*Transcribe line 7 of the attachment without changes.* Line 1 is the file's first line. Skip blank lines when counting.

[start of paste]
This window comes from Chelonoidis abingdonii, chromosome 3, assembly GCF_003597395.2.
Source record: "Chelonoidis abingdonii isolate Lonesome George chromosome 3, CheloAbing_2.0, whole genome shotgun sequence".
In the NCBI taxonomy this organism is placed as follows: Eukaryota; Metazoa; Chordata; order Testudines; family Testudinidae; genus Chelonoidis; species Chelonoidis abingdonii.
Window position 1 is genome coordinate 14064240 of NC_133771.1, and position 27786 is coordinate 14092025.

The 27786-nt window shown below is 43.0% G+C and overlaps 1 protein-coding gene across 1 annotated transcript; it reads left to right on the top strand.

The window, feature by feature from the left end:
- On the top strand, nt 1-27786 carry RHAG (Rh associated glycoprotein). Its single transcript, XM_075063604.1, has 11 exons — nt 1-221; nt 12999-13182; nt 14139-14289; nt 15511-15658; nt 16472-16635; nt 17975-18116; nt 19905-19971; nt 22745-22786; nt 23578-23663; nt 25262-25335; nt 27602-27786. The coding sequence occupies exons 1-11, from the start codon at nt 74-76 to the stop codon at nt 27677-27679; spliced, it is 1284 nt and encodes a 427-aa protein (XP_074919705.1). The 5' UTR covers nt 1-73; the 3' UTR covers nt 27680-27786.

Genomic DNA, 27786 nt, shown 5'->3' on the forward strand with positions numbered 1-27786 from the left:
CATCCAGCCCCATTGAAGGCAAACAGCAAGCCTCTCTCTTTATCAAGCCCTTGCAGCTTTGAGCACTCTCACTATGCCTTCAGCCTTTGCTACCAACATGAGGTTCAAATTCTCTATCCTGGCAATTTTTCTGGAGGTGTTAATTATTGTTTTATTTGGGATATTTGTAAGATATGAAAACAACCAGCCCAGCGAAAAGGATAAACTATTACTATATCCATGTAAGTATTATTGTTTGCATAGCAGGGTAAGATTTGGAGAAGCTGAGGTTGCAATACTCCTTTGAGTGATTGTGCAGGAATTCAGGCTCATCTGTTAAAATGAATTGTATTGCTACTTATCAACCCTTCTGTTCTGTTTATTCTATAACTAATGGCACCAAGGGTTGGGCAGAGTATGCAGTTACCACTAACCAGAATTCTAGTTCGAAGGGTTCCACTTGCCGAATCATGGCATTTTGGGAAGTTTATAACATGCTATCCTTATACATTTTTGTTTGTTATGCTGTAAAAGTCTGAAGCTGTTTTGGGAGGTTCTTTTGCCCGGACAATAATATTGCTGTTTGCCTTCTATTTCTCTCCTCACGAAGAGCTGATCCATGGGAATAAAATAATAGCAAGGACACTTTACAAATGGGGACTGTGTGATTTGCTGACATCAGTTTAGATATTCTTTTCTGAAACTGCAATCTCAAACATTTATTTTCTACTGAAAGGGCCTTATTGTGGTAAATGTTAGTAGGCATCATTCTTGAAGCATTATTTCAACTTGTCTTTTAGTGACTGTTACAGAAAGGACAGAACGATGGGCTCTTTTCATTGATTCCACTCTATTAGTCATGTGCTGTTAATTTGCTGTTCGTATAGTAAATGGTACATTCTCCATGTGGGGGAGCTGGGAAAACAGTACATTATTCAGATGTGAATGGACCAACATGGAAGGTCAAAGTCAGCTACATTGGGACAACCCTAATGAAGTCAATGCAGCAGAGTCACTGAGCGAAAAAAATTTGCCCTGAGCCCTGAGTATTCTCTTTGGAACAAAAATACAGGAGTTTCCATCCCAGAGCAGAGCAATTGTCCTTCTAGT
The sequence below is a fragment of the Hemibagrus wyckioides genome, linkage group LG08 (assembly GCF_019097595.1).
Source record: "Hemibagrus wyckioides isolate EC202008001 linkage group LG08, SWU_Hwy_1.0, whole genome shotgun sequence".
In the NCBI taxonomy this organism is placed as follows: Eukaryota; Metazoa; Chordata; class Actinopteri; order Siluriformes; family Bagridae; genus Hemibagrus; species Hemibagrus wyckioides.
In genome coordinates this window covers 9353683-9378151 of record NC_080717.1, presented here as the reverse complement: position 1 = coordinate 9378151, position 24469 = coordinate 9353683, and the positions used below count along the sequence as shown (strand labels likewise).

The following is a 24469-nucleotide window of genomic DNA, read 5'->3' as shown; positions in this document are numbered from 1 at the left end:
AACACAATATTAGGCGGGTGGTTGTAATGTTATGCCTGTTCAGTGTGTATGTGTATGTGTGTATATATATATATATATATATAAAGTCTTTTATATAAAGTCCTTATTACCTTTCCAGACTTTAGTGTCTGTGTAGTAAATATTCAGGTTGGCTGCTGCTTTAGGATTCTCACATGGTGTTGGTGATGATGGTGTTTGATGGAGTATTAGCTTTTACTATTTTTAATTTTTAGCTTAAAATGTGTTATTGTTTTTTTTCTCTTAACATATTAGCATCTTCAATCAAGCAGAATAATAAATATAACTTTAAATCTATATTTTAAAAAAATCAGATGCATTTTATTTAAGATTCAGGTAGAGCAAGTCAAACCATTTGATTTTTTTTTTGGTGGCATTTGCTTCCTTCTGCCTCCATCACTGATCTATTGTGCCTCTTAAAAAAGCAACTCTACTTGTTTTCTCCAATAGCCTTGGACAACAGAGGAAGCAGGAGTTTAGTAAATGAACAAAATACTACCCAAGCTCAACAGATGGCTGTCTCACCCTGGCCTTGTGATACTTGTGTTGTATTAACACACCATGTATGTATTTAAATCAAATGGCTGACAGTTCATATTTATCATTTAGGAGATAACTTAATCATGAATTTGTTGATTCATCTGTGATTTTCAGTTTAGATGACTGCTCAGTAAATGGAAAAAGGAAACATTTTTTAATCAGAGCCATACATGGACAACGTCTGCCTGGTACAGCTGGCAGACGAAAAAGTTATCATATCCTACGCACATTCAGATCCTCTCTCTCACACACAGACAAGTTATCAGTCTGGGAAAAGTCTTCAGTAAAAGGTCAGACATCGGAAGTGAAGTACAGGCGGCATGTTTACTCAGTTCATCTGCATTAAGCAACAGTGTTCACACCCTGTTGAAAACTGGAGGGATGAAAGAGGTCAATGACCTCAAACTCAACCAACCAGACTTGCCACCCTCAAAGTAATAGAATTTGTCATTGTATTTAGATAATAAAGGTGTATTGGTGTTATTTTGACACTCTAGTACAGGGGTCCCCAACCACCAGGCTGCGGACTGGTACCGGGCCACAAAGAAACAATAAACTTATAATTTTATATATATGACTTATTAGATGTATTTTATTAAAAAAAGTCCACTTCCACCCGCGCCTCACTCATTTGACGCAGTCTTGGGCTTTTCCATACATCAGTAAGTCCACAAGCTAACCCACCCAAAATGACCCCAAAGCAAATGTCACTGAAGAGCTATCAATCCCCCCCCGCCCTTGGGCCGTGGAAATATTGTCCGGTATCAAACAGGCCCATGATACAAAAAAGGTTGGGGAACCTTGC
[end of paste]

- On the top strand, nt 1-27786 carry RHAG (Rh associated glycoprotein). Its single transcript, XM_075063604.1, has 11 exons — nt 1-221; nt 12999-13182; nt 14139-14289; nt 15511-15658; nt 16472-16635; nt 17975-18116; nt 19905-19971; nt 22745-22786; nt 23578-23663; nt 25262-25335; nt 27602-27786. The coding sequence occupies exons 1-11, from the start codon at nt 74-76 to the stop codon at nt 27677-27679; spliced, it is 1284 nt and encodes a 427-aa protein (XP_074919705.1). The 5' UTR covers nt 1-73; the 3' UTR covers nt 27680-27786.